Nurses hope to return to table
YOUNGSTOWN – Despite the intent to strike vote and Tuesday’s overwhelming defeat of the latest labor contract offer, nurses at Northside Medical Center said they are still hoping to stay on the job and get back to the task of negotiating a labor agreement.
Union officials with the Ohio Nurse Association said they sent a letter Wednesday to hospital management making a formal request to return to the table as soon as possible. As of late Wednesday, they said they had not yet received a response.
The 430 registered nurses represented by the Youngstown General Duty Nurse Association / Ohio Nurse Association on Tuesday voted to turn down the hospital’s latest offer, termed by hospital officials as its “final offer.”
A company spokeswoman said the hospital is committed to continue working productively together.
“Our registered nurses are valued colleagues who play a critical role in our work to provide patients with quality, personalized care,” said Trish Hrina, vice president of marketing for ValleyCare Health System of Ohio.
“While it is unfortunate not to have resolution with the ONA, we are committed to continuing in a productive, mutually beneficial and respectful relationship with all of our employees,” she said.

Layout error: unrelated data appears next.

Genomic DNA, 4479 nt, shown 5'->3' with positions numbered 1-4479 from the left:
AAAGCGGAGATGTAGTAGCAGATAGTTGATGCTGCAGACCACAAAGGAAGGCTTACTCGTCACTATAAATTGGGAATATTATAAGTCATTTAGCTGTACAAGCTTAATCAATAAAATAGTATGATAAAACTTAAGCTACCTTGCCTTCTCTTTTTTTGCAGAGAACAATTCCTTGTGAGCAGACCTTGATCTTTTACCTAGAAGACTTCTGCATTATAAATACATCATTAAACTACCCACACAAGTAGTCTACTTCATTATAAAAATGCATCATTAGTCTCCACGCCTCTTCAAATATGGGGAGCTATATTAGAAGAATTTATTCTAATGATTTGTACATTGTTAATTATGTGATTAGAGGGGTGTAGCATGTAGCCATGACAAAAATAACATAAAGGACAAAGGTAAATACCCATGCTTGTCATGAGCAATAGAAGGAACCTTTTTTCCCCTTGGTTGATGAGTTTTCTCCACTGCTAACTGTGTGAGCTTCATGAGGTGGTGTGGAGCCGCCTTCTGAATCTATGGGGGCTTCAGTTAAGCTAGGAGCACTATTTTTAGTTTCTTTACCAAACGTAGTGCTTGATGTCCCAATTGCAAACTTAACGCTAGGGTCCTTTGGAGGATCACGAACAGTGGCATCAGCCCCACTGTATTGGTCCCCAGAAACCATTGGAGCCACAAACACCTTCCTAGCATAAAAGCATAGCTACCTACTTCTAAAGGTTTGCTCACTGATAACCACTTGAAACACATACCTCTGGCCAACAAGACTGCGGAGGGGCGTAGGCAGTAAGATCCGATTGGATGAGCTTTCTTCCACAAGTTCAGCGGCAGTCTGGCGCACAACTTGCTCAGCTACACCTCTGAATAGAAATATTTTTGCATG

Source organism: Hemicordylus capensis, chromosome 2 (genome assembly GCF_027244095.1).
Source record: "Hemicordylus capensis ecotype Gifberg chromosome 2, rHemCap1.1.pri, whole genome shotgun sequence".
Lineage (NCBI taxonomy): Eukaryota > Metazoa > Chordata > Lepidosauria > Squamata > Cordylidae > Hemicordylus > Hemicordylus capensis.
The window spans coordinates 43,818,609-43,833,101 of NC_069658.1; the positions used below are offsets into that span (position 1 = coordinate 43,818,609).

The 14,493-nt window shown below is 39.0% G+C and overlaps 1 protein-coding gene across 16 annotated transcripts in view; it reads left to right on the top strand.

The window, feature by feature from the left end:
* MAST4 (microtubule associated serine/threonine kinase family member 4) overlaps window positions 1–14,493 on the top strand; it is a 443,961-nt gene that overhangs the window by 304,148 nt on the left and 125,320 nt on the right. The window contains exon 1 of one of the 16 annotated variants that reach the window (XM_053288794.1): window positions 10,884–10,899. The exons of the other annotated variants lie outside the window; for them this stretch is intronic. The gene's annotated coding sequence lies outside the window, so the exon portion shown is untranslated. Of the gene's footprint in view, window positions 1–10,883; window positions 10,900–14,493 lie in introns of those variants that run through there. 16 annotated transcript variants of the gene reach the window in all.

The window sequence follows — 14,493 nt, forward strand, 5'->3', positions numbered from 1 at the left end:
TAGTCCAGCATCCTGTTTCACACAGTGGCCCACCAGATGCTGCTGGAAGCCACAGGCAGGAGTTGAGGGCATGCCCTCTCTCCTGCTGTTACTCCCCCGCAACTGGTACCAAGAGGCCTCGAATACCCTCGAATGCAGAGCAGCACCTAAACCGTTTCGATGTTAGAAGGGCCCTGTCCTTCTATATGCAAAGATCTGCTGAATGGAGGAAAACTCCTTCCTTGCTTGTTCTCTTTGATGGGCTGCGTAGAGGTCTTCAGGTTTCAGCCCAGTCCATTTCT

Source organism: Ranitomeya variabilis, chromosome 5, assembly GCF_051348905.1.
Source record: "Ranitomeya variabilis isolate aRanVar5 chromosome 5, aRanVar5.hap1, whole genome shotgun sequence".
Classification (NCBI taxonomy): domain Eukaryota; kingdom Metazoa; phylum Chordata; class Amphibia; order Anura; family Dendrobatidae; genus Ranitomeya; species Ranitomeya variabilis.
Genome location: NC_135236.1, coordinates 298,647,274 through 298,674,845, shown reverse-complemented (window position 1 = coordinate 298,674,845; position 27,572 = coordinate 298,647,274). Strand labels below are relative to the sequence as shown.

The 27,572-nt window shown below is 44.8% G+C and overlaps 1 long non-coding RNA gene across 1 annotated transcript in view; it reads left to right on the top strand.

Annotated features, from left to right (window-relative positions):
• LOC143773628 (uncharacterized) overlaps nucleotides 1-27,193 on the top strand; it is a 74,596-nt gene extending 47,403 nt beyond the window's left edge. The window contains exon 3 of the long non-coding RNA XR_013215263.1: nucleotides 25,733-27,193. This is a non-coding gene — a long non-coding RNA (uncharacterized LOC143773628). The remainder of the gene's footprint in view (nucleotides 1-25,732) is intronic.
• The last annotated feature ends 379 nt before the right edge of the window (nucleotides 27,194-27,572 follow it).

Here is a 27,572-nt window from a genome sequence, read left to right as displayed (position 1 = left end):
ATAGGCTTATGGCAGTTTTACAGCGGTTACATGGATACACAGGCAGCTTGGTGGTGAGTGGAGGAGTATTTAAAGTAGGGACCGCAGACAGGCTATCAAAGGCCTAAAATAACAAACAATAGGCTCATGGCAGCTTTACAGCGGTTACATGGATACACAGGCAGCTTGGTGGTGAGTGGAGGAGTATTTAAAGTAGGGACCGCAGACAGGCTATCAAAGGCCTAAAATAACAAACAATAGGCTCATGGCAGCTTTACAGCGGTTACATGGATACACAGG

Nurses have been working for about a year without a labor contract. Union leaders have said one of the key factors in holding out is a hospital plan in which nurses could be told not to come in or sent home on short notice when patient numbers dip. Nurses could be called back if patient count rises.
The hospital has called the plan “standard practice across the hospital industry” and points out four other local bargaining units in the hospital system have ratified labor agreements in the past year with similar terms.
Late last week the hospital announced it would lay off 77 full-timers or their equivalent, including about seven RNs represented by the ONA.
The hospital system cited national ”health care reform,” ”federal budget sequestration” and ”legislative mandates.”
The cuts came just weeks after administrators broke ground for a $20 million expansion at Northside aimed at adding new technology and attracting more patients, which union leaders claim is the real key to solving the hospital’s financial problems.